It is a curious fact that men worry about what they are while women do not. Women know what they are without having to make a song and dance about it; men have to prove what they are all the time, to themselves and to others. Feminism insisted that for women, biology was not destiny. If only men were so lucky. Their problem is that their biology plainly is not their destiny, which really does have to be constructed.

Almost everywhere in the world, the sexes have maintained different roles. Breadwinning is an almost universal measure of manhood. Even where women are wage earners, as in Andalusia, the men are still expected to contribute the lion’s share of the family income. George Murdock’s Ethnographic Atlas, published in 1967, found that men contributed much more than women to the family’s primary subsistence in the vast majority of cultures. Where women were also providers, there was a qualitative difference, in that unlike men women’s work didn’t generally involve risk, struggle or danger.

Moreover, human fathers may be unusual in the animal world for their level of paternal care, but even so they rarely play the role of intensive child caretakers. Out of 80 cultures in a world survey of paternal relationships, fathers never or rarely went near their infants in 20 per cent and had a close father-infant relationship in only 4 per cent. Even in those cultures where fathers were close to their infants, like the !Kung San of Africa, fathers spent only 14 per cent of their time dealing with them, which is about the same as active fathers in most industrial societies.

However, despite such evidence, the proponents of androgyny have seized upon anthropological studies of primitive peoples to try to prove that sex roles are plastic and that male and female activities both at home and at work are interchangeable. Ethnographers have described a small number of rudimentary cultures without patriarchy, where the men lead a narcissistic existence, contributing little to the community and leaving everything, including labour, to the women. In their assault on the sexual division of labour, feminists have held out these societies as an ideal of male behaviour. Adrienne Burgess, for example, has celebrated the male Aka pygmies of the African Congo as the ‘stars of paternal involvement’ who do ‘more infant caregiving than fathers in any other known society’. This paradigm of gender symmetry has produced one of the most backward societies on the globe. The male of the Aka tribe is nevertheless to be hailed, apparently, as a shining example of the New Man.

In fact, the study of the Aka pygmies made clear that the mothers were still the principal infant caretakers. In the forest, where men’s and women’s subsistence activities overlapped, the fathers didn’t help with the infants, and despite taking part in the tribe net hunt the mothers remained the main infant caretakers there. Even when the fathers were near their infants in the forest, where they were more available than in the camp, they didn’t hold their infants any more often, and when they went searching for palm wine they became even less available. So the picture was rather more ambiguous.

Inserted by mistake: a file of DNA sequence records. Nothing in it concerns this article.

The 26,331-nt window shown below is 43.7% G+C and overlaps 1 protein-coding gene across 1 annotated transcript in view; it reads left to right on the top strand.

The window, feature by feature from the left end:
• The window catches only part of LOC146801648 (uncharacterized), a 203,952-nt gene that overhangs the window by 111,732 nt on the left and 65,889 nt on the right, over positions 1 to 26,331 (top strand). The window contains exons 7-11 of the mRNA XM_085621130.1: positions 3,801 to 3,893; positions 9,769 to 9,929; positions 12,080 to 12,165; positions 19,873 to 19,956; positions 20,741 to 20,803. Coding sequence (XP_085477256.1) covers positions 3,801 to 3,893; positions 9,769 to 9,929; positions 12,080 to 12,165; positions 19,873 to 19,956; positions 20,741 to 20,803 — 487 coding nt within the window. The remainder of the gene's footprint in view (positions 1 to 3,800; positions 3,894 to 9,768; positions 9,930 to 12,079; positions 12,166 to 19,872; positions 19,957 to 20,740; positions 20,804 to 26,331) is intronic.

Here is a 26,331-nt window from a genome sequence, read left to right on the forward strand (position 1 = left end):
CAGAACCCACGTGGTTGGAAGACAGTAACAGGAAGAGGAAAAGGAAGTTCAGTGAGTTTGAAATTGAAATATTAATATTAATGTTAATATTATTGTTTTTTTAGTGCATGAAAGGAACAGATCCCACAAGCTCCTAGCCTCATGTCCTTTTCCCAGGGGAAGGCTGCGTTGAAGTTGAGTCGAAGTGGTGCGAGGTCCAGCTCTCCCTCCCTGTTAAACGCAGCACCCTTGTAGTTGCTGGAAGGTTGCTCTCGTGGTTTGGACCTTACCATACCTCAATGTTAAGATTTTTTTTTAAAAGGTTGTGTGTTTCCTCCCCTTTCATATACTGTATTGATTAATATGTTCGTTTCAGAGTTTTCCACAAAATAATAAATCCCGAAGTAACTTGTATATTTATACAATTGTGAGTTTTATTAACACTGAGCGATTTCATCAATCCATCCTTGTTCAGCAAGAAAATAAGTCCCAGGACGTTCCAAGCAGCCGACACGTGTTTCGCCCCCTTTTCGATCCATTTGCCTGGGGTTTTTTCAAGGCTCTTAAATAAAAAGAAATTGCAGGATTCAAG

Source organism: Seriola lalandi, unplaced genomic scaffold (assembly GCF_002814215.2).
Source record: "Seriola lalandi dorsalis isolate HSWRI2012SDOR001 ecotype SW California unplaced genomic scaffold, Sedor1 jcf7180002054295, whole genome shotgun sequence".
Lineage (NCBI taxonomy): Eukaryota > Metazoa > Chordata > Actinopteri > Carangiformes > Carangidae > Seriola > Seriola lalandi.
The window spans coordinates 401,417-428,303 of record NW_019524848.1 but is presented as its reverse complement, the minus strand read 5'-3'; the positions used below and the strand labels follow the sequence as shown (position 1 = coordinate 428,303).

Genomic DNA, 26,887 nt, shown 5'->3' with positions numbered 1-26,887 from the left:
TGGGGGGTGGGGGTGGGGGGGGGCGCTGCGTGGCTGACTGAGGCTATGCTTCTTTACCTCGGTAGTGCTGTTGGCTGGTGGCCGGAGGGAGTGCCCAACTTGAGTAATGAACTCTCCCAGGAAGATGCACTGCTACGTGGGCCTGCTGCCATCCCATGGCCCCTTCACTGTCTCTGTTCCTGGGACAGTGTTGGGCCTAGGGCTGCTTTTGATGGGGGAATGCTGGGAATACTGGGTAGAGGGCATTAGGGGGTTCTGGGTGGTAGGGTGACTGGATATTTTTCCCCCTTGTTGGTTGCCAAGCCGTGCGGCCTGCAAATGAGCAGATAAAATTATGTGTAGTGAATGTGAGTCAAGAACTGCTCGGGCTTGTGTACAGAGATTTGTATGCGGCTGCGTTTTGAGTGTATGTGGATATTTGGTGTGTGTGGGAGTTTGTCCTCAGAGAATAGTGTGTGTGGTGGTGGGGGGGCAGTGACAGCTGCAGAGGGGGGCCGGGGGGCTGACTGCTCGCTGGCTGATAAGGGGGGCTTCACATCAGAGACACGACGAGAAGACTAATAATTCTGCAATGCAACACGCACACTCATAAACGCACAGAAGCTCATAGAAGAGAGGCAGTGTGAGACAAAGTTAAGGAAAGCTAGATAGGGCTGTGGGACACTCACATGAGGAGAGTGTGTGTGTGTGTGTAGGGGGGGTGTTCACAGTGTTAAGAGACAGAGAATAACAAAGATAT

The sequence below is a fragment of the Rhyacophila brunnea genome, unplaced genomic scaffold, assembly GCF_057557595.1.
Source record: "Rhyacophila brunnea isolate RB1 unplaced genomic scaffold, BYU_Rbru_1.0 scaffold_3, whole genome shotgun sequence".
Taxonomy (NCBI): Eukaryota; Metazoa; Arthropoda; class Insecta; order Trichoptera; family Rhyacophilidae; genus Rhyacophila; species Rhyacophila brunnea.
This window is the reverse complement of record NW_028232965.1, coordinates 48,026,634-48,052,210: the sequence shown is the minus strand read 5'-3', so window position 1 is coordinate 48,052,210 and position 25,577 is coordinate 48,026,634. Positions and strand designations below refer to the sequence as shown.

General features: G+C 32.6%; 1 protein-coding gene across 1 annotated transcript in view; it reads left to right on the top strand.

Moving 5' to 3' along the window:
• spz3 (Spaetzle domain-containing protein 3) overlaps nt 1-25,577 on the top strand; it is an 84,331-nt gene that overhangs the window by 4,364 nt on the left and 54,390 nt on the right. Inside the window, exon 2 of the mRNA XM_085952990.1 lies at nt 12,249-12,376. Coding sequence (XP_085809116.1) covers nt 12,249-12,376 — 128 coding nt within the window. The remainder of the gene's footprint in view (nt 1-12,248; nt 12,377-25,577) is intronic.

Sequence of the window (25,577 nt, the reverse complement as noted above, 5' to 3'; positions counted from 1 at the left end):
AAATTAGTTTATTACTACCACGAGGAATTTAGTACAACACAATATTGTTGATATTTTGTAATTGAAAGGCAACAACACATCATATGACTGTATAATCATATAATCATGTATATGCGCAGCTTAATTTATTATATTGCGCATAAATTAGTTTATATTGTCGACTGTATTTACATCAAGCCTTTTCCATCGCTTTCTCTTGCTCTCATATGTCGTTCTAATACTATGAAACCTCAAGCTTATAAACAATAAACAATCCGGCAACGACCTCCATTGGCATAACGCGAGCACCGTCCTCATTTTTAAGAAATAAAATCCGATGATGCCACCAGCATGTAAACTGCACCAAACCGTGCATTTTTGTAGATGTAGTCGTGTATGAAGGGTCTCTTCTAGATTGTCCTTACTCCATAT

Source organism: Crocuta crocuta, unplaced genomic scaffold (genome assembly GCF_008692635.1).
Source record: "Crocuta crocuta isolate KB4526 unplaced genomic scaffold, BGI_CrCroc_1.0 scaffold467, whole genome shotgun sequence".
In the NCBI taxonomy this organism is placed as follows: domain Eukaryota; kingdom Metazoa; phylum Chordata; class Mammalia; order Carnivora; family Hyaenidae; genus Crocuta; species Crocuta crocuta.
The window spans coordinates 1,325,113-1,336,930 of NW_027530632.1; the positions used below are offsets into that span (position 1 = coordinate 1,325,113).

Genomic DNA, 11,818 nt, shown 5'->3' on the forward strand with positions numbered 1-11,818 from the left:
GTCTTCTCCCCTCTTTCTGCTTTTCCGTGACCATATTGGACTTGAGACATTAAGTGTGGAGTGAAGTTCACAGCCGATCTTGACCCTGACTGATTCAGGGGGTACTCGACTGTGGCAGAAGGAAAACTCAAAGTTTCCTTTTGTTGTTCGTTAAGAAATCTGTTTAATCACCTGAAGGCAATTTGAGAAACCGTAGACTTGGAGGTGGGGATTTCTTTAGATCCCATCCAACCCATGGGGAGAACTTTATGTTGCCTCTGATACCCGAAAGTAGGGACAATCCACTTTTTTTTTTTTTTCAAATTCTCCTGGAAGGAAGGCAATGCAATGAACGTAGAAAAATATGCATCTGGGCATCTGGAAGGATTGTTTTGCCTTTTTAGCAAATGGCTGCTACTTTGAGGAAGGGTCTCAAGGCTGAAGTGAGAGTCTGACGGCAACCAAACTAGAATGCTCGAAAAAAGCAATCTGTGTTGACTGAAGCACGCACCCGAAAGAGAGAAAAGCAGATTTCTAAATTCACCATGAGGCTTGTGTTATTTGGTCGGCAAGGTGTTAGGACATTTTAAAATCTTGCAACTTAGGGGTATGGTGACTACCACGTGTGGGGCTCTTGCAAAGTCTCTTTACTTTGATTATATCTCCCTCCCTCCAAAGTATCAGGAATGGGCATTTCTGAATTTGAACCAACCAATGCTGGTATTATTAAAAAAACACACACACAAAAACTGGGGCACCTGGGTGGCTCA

Undaunted, however, Burgess also hailed the ‘paternal enthusiasms’ of the Trobriand Islanders, observed by Malinowski in 1927, and the Arapesh tribe, observed by Margaret Mead, where fathers were ‘intensely involved throughout pregnancy’ and where the minute by minute care of little children was as congenial to men as to women. In addition, wrote Burgess, the Manus tribe had inspired Mead ‘to question Western assumptions about biological programming in parental behaviour’. Manus women had low status; boys and girls were encouraged to identify with their fathers; and the little boys played with baby dolls Mead offered the children. Burgess concluded that ‘the message from the “natural world” is that anything is possible.’

In fact, neither the Manus nor the Arapesh could be described as a conspicuous advertisement for parental care, nor indeed for a happy and successful adult life. According to Mead, the Manus devalued not just women but sex, which was perceived as a form of excreting. The birth rate was correspondingly very low. Boys remained attached to their fathers but after a few years fathers returned girls to their mothers with whom identification was never as happy. The women didn’t enjoy being women, maybe because they had been looked after by their fathers rather than their mothers, and their lack of self-worth was not unconnected with the fact that they were despised by men.

As for the Arapesh, the extreme passivity of the men meant they engaged very little in warfare, and permitted themselves to be blackmailed, bullied, intimidated and bribed by their more aggressive neighbours. They produced no art and were hopeless hunters. In short, concluded Mead, ‘it is a society that makes it much more difficult to be a male, especially in all those assertive, creative, productive aspects of life on which the superstructure of a civilisation depends.’